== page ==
7. Life stage
Estate planning can be an important activity to engage in at various points throughout your lifetime; there is no one ideal age to begin the process. Certainly, when becoming a parent, the parent will want to consider the child’s welfare and plan appropriately. As children grow, as your financial life becomes more complex, and as assets and needs grow and change, an existing estate plan should be reviewed to make sure that it still meets current needs, and that future needs are anticipated.
8. Special circumstances
Two of the most common special circumstances that may affect estate planning decisions are blended families and concerns about disabilities. Of course, there may be other needs that affect a particular situation.
Blended families can make estate planning more complicated. For example, a parent may want to leave a different inheritance to biological children than to stepchildren, or the parent may want to protect his or her biological family's inheritance in the event a spouse remarries. A solid estate plan can help prepare for these or other scenarios. (Read Viewpoints: Estate planning for blended families). Also, consult an attorney to discuss your particular circumstances.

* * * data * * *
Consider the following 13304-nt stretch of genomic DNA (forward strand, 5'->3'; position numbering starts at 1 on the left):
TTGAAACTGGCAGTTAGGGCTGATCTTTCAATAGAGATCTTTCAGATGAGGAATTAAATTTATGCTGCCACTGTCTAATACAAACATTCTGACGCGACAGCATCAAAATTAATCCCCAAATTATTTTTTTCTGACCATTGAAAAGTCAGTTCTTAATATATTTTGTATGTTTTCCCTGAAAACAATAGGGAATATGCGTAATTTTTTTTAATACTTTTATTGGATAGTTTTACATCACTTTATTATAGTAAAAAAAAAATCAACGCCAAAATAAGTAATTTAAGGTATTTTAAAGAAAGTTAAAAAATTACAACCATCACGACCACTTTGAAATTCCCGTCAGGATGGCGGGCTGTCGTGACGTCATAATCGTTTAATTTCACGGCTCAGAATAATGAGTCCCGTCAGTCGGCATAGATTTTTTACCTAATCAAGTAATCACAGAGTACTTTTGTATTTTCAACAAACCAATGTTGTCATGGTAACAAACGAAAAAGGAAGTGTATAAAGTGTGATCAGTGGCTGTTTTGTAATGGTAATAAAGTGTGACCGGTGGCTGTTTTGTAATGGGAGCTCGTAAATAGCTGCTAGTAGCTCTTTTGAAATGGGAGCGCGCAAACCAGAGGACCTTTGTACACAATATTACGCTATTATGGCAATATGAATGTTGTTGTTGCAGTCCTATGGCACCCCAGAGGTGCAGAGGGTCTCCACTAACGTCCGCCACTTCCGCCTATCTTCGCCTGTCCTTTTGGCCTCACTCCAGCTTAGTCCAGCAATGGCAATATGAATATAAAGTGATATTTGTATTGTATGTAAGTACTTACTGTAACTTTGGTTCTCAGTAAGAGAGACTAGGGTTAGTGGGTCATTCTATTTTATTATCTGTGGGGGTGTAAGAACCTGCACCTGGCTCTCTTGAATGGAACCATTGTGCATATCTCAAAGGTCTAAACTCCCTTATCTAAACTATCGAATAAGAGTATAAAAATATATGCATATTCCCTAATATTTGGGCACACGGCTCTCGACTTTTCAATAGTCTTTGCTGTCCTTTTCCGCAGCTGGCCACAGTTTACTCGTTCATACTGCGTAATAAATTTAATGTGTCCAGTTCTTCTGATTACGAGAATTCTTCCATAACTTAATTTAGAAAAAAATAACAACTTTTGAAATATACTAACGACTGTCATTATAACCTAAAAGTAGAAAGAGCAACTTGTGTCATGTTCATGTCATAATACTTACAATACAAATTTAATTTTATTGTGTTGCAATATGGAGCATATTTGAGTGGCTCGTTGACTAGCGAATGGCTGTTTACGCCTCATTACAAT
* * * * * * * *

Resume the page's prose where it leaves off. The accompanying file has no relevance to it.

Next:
Regarding disabilities, there are specific trusts that are set up for the benefit of a disabled beneficiary, and that are structured in a way that allows the beneficiary to continue to qualify for public assistance such as Social Security Disability Insurance. Again, an attorney or financial adviser can help establish a trust that will meet your specific situation.
Before you meet with an estate planning specialist to create your plan, make sure you do your homework and organize your thoughts and plans so that you can make the most of the time when you meet with an expert. Estate planning is complicated, and we encourage everyone to seek help from an attorney and tax adviser.